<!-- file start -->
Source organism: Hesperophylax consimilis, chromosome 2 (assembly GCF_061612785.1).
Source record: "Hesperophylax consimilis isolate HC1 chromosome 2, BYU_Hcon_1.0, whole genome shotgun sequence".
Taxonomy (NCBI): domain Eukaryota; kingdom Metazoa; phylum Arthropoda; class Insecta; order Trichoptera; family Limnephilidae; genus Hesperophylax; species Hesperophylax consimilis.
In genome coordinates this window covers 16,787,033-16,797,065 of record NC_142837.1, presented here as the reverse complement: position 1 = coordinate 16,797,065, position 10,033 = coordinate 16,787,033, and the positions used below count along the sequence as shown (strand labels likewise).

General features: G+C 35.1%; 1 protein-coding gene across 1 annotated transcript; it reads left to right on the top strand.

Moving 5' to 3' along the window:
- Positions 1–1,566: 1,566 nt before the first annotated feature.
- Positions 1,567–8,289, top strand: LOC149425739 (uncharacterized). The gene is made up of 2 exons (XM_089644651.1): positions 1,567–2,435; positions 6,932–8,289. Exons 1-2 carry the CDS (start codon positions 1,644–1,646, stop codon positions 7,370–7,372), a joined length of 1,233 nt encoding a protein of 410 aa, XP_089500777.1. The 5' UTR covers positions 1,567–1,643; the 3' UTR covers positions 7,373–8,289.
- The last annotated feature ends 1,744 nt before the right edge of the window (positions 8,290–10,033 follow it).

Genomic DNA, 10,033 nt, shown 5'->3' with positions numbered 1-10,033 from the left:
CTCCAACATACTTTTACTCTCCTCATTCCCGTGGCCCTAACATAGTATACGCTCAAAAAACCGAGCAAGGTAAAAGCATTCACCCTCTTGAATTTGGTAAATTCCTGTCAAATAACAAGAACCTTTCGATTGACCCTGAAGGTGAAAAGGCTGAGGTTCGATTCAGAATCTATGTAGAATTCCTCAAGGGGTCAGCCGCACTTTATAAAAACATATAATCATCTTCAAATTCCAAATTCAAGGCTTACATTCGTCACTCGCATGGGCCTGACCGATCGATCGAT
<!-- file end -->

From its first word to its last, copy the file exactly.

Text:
Source organism: Hesperophylax consimilis, chromosome 2 (assembly GCF_061612785.1).
Source record: "Hesperophylax consimilis isolate HC1 chromosome 2, BYU_Hcon_1.0, whole genome shotgun sequence".
Taxonomy (NCBI): domain Eukaryota; kingdom Metazoa; phylum Arthropoda; class Insecta; order Trichoptera; family Limnephilidae; genus Hesperophylax; species Hesperophylax consimilis.
In genome coordinates this window covers 16,787,033-16,797,065 of record NC_142837.1, presented here as the reverse complement: position 1 = coordinate 16,797,065, position 10,033 = coordinate 16,787,033, and the positions used below count along the sequence as shown (strand labels likewise).

General features: G+C 35.1%; 1 protein-coding gene across 1 annotated transcript; it reads left to right on the top strand.

Moving 5' to 3' along the window:
- Positions 1–1,566: 1,566 nt before the first annotated feature.
- Positions 1,567–8,289, top strand: LOC149425739 (uncharacterized). The gene is made up of 2 exons (XM_089644651.1): positions 1,567–2,435; positions 6,932–8,289. Exons 1-2 carry the CDS (start codon positions 1,644–1,646, stop codon positions 7,370–7,372), a joined length of 1,233 nt encoding a protein of 410 aa, XP_089500777.1. The 5' UTR covers positions 1,567–1,643; the 3' UTR covers positions 7,373–8,289.
- The last annotated feature ends 1,744 nt before the right edge of the window (positions 8,290–10,033 follow it).

Genomic DNA, 10,033 nt, shown 5'->3' with positions numbered 1-10,033 from the left:
CTCCAACATACTTTTACTCTCCTCATTCCCGTGGCCCTAACATAGTATACGCTCAAAAAACCGAGCAAGGTAAAAGCATTCACCCTCTTGAATTTGGTAAATTCCTGTCAAATAACAAGAACCTTTCGATTGACCCTGAAGGTGAAAAGGCTGAGGTTCGATTCAGAATCTATGTAGAATTCCTCAAGGGGTCAGCCGCACTTTATAAAAACATATAATCATCTTCAAATTCCAAATTCAAGGCTTACATTCGTCACTCGCATGGGCCTGACCGATCGATCGAT